Winning Poems for November 2012

Judged by Polina Barskova

First Place

Rain Taxi

by Bernard Henrie
PenShells

Rain follows my taxi from Manchester Piccadilly
to Didsbury.

My mother will be buried in the storm, black umbrellas
keep her dry, a stiff navy dress buttoned to the neck.
A Merlion spits water into falling rain.

Her face wistful like a girl in the Corps de Ballet.

I’ve saved two photos, a speech in Hyde Park
for the suffragettes and a pose marked
Egyptian Camel as she visited the pyramids.

Plunging rain, no relief; half-plugged drains, pelted
zinnias in stained flower boxes, the early light drawn
with a child’s soft chalk.

My empty 3 AM poems. The BOAC bag
of clean underwear pouched on the dresser.

I visit my publisher, the ramshackle offices
are dark as the Muslim Brotherhood just taking
power this month in Cairo.


This poem does some of the most difficult things--writes grief with self-pity and sentimentality. It is full of feeling--but also manages to have "eyes", to mind the world outside of the grieving, hurt self. Admirable. ---Polina Barskova

Second Place

Experimenting with Molotov Cocktails

by Steve Meador
FreeWrights Peer Review

The aspirin bottle belched a puny whoosh,
a tiny brook of fire, but we wanted more
BOOYAH! and a puking river of liquid Hell.
So, we sought the expertise of Dr. Pepper,
the hillbilly madness of Mountain Dew,
the intoxicating fumes of high-octane Shell.
The owner of the dairy store across the alley
watched as he carried out empty milk crates,
then hurried across the blacktop and uttered,
“What the fuck are you boys doing?”
as though it were something provincial,
an anomaly we brought from the south
in a carpetbag filled with flames
that wagged in a colloquial tongue.
Didn’t he watch Roadrunner, Tom & Jerry
or Walter Cronkite on the evening news?
Doesn’t he remember us buying bottles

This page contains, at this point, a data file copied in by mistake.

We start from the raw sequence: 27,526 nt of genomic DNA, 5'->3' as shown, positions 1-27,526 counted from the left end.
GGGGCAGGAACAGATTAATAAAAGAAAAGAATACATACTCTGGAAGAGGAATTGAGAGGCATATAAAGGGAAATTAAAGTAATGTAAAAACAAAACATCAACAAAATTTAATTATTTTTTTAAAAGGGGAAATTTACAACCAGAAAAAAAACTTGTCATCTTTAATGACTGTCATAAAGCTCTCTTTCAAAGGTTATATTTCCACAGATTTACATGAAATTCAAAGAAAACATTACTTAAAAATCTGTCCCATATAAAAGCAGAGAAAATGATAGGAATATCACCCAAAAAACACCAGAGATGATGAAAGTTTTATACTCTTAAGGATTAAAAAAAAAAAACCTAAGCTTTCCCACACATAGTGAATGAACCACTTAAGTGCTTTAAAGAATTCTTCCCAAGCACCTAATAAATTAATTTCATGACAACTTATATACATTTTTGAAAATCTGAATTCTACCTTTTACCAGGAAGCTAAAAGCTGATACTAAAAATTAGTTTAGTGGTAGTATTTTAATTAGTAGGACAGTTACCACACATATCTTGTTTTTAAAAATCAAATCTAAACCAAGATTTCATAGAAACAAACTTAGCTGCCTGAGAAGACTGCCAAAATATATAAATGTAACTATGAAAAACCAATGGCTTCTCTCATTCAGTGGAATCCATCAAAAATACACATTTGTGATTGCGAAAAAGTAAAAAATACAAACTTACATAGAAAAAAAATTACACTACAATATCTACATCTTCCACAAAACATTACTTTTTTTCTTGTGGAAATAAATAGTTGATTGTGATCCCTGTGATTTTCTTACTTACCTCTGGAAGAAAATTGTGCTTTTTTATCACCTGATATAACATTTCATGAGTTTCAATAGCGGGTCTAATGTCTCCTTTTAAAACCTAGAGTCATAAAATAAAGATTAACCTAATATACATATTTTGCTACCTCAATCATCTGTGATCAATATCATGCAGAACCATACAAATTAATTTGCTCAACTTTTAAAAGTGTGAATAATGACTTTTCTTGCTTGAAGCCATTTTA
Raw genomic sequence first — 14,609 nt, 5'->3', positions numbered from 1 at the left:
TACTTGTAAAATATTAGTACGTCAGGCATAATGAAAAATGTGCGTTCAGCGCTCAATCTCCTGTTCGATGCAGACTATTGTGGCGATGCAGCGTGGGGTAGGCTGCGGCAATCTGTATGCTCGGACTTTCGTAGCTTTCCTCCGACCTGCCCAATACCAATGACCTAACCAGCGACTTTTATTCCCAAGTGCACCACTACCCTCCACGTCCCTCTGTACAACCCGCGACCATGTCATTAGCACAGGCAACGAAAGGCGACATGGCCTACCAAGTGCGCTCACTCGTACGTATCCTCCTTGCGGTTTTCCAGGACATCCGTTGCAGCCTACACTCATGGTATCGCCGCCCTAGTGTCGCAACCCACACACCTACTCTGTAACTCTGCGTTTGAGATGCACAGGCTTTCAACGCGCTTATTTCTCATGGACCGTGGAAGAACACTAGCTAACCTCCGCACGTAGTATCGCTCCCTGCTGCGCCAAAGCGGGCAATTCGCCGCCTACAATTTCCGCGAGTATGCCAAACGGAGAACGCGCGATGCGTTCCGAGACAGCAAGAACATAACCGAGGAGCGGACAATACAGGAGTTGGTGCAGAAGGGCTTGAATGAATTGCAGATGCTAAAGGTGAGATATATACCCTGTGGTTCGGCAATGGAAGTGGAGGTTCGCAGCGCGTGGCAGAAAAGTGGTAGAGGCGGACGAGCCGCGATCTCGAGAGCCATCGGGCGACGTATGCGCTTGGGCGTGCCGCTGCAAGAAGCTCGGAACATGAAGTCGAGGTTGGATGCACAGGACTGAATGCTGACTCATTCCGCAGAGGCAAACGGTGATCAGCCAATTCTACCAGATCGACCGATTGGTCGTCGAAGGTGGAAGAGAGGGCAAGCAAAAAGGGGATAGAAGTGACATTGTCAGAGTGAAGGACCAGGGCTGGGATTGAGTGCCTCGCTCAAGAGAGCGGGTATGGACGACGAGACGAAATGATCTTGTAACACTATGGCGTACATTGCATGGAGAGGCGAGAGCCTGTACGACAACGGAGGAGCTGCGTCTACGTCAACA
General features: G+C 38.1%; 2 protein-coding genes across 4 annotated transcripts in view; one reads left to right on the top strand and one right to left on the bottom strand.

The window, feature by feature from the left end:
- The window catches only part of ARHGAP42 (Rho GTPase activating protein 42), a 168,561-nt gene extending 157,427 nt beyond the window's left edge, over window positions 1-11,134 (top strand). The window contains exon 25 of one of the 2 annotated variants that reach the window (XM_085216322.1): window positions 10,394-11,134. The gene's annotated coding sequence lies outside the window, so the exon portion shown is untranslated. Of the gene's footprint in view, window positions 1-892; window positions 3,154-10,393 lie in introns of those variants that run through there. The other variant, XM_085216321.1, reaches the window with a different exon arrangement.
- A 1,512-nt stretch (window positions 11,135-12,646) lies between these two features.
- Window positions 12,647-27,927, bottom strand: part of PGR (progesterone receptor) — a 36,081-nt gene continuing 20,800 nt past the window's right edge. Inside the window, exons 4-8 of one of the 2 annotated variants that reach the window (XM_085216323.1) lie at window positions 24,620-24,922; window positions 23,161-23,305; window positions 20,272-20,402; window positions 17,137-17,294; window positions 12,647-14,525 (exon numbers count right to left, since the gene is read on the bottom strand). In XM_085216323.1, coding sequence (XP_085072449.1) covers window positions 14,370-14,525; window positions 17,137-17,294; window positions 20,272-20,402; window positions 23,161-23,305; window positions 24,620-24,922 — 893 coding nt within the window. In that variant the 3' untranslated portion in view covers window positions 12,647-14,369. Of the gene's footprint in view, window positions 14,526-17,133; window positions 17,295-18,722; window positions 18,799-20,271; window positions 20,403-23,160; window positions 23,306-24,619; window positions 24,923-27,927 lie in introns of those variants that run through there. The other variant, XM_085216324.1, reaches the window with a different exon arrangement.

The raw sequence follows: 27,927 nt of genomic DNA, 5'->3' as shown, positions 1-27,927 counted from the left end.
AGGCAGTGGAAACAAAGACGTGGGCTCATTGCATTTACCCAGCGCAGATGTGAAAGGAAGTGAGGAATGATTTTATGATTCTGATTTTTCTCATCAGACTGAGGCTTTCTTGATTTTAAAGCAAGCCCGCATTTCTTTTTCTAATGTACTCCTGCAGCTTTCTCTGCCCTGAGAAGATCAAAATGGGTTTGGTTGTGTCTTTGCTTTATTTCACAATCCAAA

of pop within the last hour and paying
with silver certificates that he admired
and tucked into his pocket, instead
of ringing the sale on the cash register?
Patrick struck a match down his zipper
and touched it to the wick, a strip ripped
from an old tee shirt. Mark froze
in a Statue of Liberty pose, before the store
owner screamed at him to throw the bomb.
The toss could have been fire engine-worthy,
but it was the season of hardy green.
The spirea suffered greatly, raspberries
split and juiced as if being baked in a tart.
The next bottle shattered against bricks
of the barbeque pit in our back yard.
We waited for glass fragments to melt
into agate. The fire never got hot enough
to burn the thin shavings of our anger.


Very strong, original, wild combination of a narrative, nightmare and sound-poetry aesthetics. As difficult, tortured as its "contents" might be--one can't help enjoying richness of this text's sensory realm. ---Polina Barskova

Third Place

I don’t

by Michael Virga
Writer's Block

“Hate gave you me for a lover” — from “Frozen Love” by Buckingham Nicks


I don’t sleep in the devil’s bed.


I don’t end up there




either. I find
myself between the dark sheets of the angel


and we wrestle to light
resting in the fold of our Father



In the sun, we don’t cease to exist


Very strong and very strongly suppressed/organized poetic emotion. This text could be a scream--instead it's a masterfully orchestrated moan with the beautiful image of the dark sheets of an angel. ---Polina Barskova


  • March 2018 Winners

    • First Place

      Cuttlefish
      by Jim Doss
      Wild Poetry Forum

      Second Place

      Wings
      by Bernard Henrie
      The Writer's Block

      Third Place

      gutterball
      by Brenda Morisse
      Wild Poetry Forum

  • February 2018 Winners

    • First Place

      Nebraska, Summer
      by Greta Bolger
      The Waters

      Second Place

      Goldback Fern
      by Bob Bradshaw
      The Writer's Block

      Third Place

      Negotiatin’ Wi Demons (For wee Rabbie Burns)
      by John J. Williamson
      PenShells